Sunday 4 in the Season of Advent
This week saw the release of the first post-Covid super blockbuster movie, the sequel to the 2009 movie Avatar, which is still the highest-grossing movie at the box-office (US$2.9b). I saw the new movie on the opening day, in 3D. Avatar: The Way of Water, runs to over 3.5 hours (with the opening ads and trailers) – so it’s a serious commitment. Director James Cameron has pulled out all stops and the visual effects, especially in the underwater sequences are spectacular, and a treat.
What is interesting is the basic premise of the films. Avatars are a graphical representation of a user or the user’s character or persona. They can be a projection of our imagined self into a video game, or on social media.
In the films, human beings are able to generate projected avatars of themselves and implant them into the bodies of the local Na’vi on the alien moon of Pandora. It seems that humans are only really a collection of thoughts and memories, and once we extract these, we can drop them into another body and make it our own.
Even though the bad guy dies at the end of the first movie, they can just create a new reality from saved files and drop that into a new avatar.
The really sad thing about this idea is that many Christians think along almost exactly the same lines. We say it is the soul that really matters, and our bodies and indeed this world are not that significant so we can trash and abuse either or both.
Although both films attempt to drive a strong environmental message about not exploiting nature or the ecosystem, there is not the same commitment to the dignity and integrity of the body. Which is why the Christmas gospels continue to need to be heard.
The birth of Jesus to a frail and humble human being in Mary of Bethlehem is essential to our story. God could have chosen to create Jesus as an adult or download the divinity of Jesus into a willing human avatar – but he didn’t. God chose to be conceived in the womb of an ordinary woman, in a pretty extraordinary way. “The virgin is with child…”
Every part and every aspect of Jesus, from the moment of his conception, was fully human and fully God. He didn’t have a divine soul, or divine mind, or divine heart, in a human body. Like all of us, he had perfect integrity and the complete unity of body and soul. And that continued as he grew up and experienced all the ordinary things in life.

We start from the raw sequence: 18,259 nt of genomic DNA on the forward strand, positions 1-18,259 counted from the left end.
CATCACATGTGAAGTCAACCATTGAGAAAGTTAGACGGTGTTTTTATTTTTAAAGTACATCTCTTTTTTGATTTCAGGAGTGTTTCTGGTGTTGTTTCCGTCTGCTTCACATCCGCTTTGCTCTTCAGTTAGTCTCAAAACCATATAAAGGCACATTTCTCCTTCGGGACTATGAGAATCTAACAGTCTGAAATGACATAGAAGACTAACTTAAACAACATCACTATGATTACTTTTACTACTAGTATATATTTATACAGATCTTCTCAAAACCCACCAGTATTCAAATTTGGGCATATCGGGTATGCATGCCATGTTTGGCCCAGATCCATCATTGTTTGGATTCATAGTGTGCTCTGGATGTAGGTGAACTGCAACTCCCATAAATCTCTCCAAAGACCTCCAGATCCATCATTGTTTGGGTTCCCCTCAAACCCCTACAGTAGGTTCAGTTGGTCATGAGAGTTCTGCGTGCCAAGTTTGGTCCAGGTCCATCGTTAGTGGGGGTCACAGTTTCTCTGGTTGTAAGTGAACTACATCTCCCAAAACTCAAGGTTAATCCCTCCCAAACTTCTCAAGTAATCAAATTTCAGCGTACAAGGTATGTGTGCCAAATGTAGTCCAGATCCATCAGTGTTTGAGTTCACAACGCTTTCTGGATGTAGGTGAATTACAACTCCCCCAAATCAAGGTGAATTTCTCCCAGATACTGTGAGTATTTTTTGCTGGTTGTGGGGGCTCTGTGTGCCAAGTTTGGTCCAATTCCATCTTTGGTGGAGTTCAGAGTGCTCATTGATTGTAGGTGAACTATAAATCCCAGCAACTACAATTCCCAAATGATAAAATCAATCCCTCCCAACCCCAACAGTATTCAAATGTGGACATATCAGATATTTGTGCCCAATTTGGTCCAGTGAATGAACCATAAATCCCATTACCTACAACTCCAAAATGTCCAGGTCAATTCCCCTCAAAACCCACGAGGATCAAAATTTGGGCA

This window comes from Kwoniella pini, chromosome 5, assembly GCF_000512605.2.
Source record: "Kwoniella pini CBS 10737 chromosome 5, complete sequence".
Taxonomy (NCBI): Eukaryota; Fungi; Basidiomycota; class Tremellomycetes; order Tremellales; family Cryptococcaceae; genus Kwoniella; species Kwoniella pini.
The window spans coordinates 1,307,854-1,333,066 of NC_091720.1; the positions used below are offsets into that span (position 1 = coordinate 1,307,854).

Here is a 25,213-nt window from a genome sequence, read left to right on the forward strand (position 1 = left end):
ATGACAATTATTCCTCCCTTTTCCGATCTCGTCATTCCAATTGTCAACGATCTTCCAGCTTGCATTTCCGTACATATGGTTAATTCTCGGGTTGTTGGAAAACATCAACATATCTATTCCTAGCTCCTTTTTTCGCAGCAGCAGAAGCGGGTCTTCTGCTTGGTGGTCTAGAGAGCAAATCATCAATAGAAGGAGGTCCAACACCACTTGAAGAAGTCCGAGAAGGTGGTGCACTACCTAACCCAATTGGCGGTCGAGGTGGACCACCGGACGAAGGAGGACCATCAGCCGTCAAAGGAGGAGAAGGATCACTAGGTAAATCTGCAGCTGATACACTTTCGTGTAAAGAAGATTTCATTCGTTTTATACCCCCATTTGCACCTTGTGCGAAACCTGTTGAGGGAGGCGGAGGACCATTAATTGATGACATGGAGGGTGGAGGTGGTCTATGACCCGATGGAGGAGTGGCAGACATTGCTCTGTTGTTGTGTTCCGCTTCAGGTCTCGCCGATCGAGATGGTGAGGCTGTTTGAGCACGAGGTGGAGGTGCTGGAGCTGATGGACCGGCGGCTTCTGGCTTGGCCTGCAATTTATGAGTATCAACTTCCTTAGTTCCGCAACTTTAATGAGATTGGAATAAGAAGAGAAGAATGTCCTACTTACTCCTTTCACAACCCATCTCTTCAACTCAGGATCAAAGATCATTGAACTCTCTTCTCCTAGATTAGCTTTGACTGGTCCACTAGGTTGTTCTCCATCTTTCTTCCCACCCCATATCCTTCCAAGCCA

Remember the story of the creation of the human in Genesis 2? The Lord God fashions first the physical reality from the clay of the earth, and then breaths life into the body. He doesn’t create a soul first, and then drop it into an avatar. The physical reality is first because the body matters. We matter.
Paul reminds us of this in the introduction to Romans, when he tells us that in the flesh Jesus was a descendent of David, and in the spirit he was designated as Son of God.
The Gospel today also reminds us that our decisions matter.
Joseph and Mary are already legally married as husband and wife – but they don’t yet live together. The Jewish custom of the time was that for the first year or so, the couple lived separately with their respective parents during their betrothal. This gave the man time to build (or extend) his house and get it ready. Often the girl was still young, and this also gave her time to prepare before the marriage was formally consummated at the wedding.
Joseph and Mary are not in an engagement. It is a serious commitment, that can only be broken by death, or in the case of infidelity, it requires a formal decree of divorce.
Matthew tells the story from the perspective of Joseph. Discovering that Mary was pregnant left Joseph in an awful position, torn between love and duty to both Torah and to Mary. He is a just man, so despite all the risks and dangers, he does all that he can to protect Mary while honouring the Torah as best as he can, by staying true to the marriage and adopting the child into his family.
Paul reminds us that we too have been called into the family of God and have received the same invitation to live in obedience to God’s love.
How do we do this? Well, we can’t do it alone! But the God who was born in the womb of Mary is the with-us God, Emmanuel.
That is why we can be called to be saints, because we do it in the grace and peace of the Lord. He does all the work of saving us and redeeming us and we do our work of saying yes, and letting God transform us in his love.